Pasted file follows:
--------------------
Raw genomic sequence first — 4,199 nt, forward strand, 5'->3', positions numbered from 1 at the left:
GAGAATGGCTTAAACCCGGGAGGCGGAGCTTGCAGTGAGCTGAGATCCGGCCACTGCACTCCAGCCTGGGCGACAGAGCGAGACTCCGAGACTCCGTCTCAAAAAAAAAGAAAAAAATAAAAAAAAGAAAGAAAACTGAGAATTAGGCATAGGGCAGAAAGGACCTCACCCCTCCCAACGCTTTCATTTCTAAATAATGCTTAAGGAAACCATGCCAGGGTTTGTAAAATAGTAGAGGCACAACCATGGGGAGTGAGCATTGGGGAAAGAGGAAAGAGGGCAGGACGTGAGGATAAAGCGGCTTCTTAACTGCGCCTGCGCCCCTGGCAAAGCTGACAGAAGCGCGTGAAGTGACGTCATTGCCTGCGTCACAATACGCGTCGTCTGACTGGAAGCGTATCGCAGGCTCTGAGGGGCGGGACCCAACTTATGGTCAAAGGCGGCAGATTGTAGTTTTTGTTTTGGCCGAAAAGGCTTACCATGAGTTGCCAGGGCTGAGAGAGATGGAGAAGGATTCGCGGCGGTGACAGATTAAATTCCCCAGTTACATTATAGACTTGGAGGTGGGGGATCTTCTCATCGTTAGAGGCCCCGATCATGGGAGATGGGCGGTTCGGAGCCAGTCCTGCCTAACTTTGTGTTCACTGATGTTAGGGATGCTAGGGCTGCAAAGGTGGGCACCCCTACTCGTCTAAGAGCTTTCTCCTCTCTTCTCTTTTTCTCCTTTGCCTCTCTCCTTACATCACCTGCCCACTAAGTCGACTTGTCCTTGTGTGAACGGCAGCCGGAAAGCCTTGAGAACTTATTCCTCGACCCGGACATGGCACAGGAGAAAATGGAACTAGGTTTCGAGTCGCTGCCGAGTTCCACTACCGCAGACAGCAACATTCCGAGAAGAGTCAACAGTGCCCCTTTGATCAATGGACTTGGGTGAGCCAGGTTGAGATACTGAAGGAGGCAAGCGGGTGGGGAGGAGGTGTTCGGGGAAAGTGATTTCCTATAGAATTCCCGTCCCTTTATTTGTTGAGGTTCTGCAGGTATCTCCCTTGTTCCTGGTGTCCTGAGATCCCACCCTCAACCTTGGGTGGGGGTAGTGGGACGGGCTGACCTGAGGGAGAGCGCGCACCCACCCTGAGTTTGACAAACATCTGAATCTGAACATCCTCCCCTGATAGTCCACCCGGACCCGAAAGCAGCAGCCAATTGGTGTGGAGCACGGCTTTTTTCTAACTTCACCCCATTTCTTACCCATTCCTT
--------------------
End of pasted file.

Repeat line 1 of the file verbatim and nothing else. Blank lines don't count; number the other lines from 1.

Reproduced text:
Raw genomic sequence first — 4,199 nt, forward strand, 5'->3', positions numbered from 1 at the left: